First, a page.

Ford was supposed to repair the damage and build closer ties with Egypt's de facto president, General Abdul Fattah al-Sisi. Instead, Ford's outreach to some of Syria's Islamist rebels set off alarm bells in Cairo and seems to have doomed his chances for the job. Egyptian leaders have long believed that the Obama administration was too quick to abandon Hosni Mubarak, a secular leader and longtime American ally, and ally itself with Morsi and the Muslim Brotherhood. Some members of the al-Sisi government worried Ford would make a similar attempt to forge relationships with Egypt's Islamists and quietly urged the administration to find a different candidate for the Cairo job, according to people familiar with the matter.

"This is a man who is literally willing to sit across the table from Islamists who are worse than the Muslim Brotherhood, so it's baffling the White House would think he's the right person to go to Egypt," an Arab diplomat familiar with the Egyptian thinking told The Cable. "He is a good man, but he's absolutely the wrong person for this job, at least right now."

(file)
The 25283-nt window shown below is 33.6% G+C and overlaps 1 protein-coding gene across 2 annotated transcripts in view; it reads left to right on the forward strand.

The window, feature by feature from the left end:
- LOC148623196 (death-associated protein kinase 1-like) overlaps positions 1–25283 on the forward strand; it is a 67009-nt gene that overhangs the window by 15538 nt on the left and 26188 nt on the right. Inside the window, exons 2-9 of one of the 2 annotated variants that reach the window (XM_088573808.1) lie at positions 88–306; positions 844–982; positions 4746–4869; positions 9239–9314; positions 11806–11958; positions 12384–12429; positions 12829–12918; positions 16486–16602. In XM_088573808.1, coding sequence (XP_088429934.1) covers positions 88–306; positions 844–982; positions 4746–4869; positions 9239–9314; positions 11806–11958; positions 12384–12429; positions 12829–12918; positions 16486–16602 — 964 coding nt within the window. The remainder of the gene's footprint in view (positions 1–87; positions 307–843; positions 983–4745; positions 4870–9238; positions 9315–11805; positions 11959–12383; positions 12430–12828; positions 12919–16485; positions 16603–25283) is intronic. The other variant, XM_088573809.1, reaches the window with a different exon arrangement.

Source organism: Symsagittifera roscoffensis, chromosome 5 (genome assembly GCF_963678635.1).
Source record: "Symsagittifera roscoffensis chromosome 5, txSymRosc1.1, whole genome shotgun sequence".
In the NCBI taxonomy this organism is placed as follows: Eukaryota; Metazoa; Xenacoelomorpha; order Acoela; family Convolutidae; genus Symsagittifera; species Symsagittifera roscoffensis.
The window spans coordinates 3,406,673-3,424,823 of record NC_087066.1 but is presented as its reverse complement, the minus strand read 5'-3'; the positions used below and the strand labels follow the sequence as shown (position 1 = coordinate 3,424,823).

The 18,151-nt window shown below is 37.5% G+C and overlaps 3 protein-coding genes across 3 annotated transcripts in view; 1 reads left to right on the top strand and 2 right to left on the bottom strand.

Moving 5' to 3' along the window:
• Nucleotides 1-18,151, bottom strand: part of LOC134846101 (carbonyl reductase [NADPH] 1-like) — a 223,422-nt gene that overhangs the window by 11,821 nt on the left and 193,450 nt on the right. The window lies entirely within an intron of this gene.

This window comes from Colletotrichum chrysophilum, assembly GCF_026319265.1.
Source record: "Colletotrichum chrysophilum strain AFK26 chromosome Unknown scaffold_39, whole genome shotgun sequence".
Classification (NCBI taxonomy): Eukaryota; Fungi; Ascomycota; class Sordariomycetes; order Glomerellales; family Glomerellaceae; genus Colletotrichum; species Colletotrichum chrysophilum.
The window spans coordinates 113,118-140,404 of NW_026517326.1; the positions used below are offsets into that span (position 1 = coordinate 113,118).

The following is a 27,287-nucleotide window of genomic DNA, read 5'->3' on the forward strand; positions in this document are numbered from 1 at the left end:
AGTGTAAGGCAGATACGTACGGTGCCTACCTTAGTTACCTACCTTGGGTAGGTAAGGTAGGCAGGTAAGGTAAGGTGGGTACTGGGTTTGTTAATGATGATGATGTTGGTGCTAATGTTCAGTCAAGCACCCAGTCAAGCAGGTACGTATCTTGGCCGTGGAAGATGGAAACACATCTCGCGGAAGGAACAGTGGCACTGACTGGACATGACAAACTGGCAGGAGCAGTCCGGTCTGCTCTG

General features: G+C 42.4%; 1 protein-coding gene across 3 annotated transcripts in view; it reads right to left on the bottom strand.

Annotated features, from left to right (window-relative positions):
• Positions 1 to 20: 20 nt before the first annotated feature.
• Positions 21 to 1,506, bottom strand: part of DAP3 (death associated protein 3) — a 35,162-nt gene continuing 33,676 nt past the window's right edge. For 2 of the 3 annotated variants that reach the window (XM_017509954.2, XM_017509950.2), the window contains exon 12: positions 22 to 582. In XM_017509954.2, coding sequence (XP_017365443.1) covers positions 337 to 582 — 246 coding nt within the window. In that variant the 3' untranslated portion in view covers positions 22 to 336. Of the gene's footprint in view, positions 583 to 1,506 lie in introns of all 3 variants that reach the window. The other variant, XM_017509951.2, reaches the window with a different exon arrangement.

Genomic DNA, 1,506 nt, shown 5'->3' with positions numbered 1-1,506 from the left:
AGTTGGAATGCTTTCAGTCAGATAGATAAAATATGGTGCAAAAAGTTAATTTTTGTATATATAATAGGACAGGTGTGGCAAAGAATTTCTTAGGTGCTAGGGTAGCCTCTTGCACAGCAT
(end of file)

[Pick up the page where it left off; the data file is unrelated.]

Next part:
Others were far more charitable. An Arab diplomat who knows Ford well said he would have been a perfect fit for the Egypt job and blames the withdrawal of his name from consideration on the insecurity of the country's new rulers. The diplomat noted that Ford, as ambassador to Syria, had visited the rebel-held city of Hama in July 2011 to attend the funeral of a dead opposition leader and routinely used the embassy's Web site to criticize Assad for the brutality of his crackdown on his own people. "How many ambassadors are brave enough to go to the front lines of a civil war?" the diplomat asked.

Ford's critics acknowledge that he is one of the administration's most energetic and skilled envoys. At the same time, Ford's supporters acknowledge that the work that derailed his chances of winning the Cairo post -- his ongoing outreach to Syria's key opposition leaders -- has no guarantee of success. Many of Syria's top opposition leaders have refused to provide a definitive answer about whether they'll attend the Geneva talks, with several saying that they will only come if Western powers promise, in advance, that the negotiations will end with Assad's departure.  Assad, unsurprisingly, hasn't agreed to those conditions.

Syria's Islamists, for their part, have refused to even meet with Ford. That means, ironically, that the career diplomat may lose out on a dream job because of Egyptian fears about a relationship that has yet to materialize.

 

CHIP SOMODEVILLA / Getty Images News / Getty Images